A new book by two sleep scientists debunks 40 popular and persistent myths on how to get a good night’s sleep—from the efficacy of bed socks to the potentially negative consequences of sticking to “the eight hour rule.”
Sleep Better: The Science and the Myths by Graham Law, PhD, and Shane Pascoe, PhD, examines in detail 40 common misconceptions about sleep, including misplaced tenets of perceived wisdom such as “The older I get, the more sleep I need,” “You lose weight by sleeping,” and “Cheese gives you nightmares”.
Law is a sleep scientist with more than 25 years’ research experience. Based in the School of Health & Social Care at the University of Lincoln, UK, he is an Honorary Secretary of the British Sleep Society and specialist in health and epidemiology. Pascoe is a psychologist at the University of New South Wales, Australia, with 20 years’ experience helping people with a variety of sleep disorders.
In a release, Law says: “It’s widely recognized that it takes 10,000 hours of practice to become an expert at something. We clock up 10,000 hours of sleep by the age of 3 and yet most of us are not experts at sleeping! There is a lot of mythology around getting a good night’s sleep, much of it well-intentioned, yet some of the most persistent myths are not only flawed, they could actually be harmful to our health and well-being. I’ve been working in the field of sleep research for a number of years and have heard hundreds of stories and examples from students and research participants about their sleep habits and attitudes. I started to write down some of the myths and by the time I got to 15 or 20 different myths I realized I needed to do something about it. There are 40 myths in the book but there were many, many more we left out.”
The book explains how sleep is governed by two processes: each person has their own “sleep debt” and circadian rhythms. In healthy people these two processes should work in tandem but they can also run out of sync, and these imbalances are often the cause of sleep disorders, the authors say. Common problems include insomnia, sleep apnea or excessive snoring.
Law says, “We can do very little to change our circadian rhythms; however, our sleep debt is very much influenced by our behavior: when we go to bed, what we eat, how much we exercise, when we work and when we have fun. Many of these factors are things we can change. Just thinking a little more about how our behavior affects our sleep can have a huge impact on health and well-being.”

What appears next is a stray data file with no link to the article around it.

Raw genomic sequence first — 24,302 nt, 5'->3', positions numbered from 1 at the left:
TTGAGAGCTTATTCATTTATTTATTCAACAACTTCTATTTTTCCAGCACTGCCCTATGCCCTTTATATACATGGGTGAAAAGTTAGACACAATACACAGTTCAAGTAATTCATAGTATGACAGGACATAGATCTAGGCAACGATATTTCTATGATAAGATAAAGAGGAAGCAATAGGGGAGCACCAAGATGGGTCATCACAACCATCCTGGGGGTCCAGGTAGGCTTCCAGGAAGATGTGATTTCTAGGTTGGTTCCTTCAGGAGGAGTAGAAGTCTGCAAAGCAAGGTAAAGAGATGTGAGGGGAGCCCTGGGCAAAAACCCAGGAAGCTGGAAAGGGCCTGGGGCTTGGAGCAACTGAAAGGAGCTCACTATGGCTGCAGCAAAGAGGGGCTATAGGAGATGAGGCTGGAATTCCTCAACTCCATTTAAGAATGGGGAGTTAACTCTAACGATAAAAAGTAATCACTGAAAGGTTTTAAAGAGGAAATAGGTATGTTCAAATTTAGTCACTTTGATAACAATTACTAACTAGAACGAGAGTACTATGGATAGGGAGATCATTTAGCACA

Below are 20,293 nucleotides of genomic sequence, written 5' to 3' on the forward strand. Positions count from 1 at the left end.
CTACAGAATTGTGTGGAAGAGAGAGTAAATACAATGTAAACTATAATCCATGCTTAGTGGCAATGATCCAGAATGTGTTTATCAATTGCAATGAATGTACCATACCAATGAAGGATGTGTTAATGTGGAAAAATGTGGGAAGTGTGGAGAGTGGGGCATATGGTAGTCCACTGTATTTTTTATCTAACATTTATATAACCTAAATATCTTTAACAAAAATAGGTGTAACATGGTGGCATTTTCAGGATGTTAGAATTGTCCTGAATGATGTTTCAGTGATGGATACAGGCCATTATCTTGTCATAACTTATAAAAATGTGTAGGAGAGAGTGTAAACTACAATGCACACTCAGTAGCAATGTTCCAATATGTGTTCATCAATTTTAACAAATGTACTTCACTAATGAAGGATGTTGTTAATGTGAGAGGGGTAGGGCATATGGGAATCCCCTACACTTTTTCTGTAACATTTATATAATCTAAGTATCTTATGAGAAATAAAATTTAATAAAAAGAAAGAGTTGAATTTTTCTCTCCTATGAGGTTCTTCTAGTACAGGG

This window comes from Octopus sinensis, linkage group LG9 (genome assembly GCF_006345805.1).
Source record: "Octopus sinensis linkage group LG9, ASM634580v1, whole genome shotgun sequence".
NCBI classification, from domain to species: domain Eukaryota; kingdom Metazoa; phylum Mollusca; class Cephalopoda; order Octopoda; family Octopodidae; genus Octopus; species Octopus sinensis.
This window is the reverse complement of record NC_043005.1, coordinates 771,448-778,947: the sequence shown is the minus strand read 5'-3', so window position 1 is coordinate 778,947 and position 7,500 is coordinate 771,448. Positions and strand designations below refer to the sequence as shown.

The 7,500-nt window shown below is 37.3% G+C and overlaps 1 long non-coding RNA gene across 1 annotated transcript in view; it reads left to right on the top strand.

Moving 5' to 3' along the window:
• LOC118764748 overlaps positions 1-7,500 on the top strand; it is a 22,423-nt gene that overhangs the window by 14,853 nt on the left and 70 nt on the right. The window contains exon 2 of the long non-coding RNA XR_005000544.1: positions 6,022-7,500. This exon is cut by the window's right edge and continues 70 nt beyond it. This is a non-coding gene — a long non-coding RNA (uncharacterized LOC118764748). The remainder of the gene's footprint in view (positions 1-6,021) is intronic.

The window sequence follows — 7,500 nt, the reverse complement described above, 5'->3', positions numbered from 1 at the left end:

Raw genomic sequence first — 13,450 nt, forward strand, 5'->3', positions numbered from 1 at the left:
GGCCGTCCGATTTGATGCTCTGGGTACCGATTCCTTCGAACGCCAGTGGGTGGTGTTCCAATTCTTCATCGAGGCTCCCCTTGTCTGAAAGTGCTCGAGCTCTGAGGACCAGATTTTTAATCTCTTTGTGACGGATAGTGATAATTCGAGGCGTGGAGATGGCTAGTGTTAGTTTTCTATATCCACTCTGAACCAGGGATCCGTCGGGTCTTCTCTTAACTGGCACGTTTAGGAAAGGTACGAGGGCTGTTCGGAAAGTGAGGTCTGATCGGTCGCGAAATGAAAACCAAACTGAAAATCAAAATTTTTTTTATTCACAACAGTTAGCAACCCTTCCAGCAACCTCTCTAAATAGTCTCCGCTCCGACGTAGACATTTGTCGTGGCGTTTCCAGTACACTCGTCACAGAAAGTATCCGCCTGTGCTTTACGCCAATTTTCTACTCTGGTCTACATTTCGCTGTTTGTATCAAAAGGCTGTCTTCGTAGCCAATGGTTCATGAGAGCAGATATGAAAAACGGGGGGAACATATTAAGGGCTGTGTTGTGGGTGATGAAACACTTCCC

The book outlines the scientific evidence relevant to each myth: revealing the kernels of truth behind some axioms and the potential risks of the more spurious untruths. Each chapter closes with “top tips” for readers to address underlying issues behind common sleep problems, for instance, the value of maintaining a sleep diary to understand individual sleep needs rather than aiming rigidly for a “staple” 8 hours in bed each night. Practical advice is based on principles of cognitive behavioral therapy for insomnia, which aims to address the causes of sleep problems by adjusting individual attitudes and behaviors rather than through medication. Besides providing evidence for healthy bedtime habits, another topic tackled in the book is the UK’s largely negative attitude towards daytime—and workplace—napping.
“There are very clear biological reasons why taking a nap after lunch is beneficial,” Law says. “We have a natural circadian dip after eating. Many people in Mediterranean countries take a nap in the afternoon and if we allowed ourselves to do the same more in the UK, rather than struggling through, it’s likely we would not see such big drops productivity due to tiredness mid-afternoon. Many forward-thinking companies are already responding to the science about napping by introducing nap pods for employees, Google being one of the first.”
Sleep Better is available in paperback and ebook by Sheldon Press.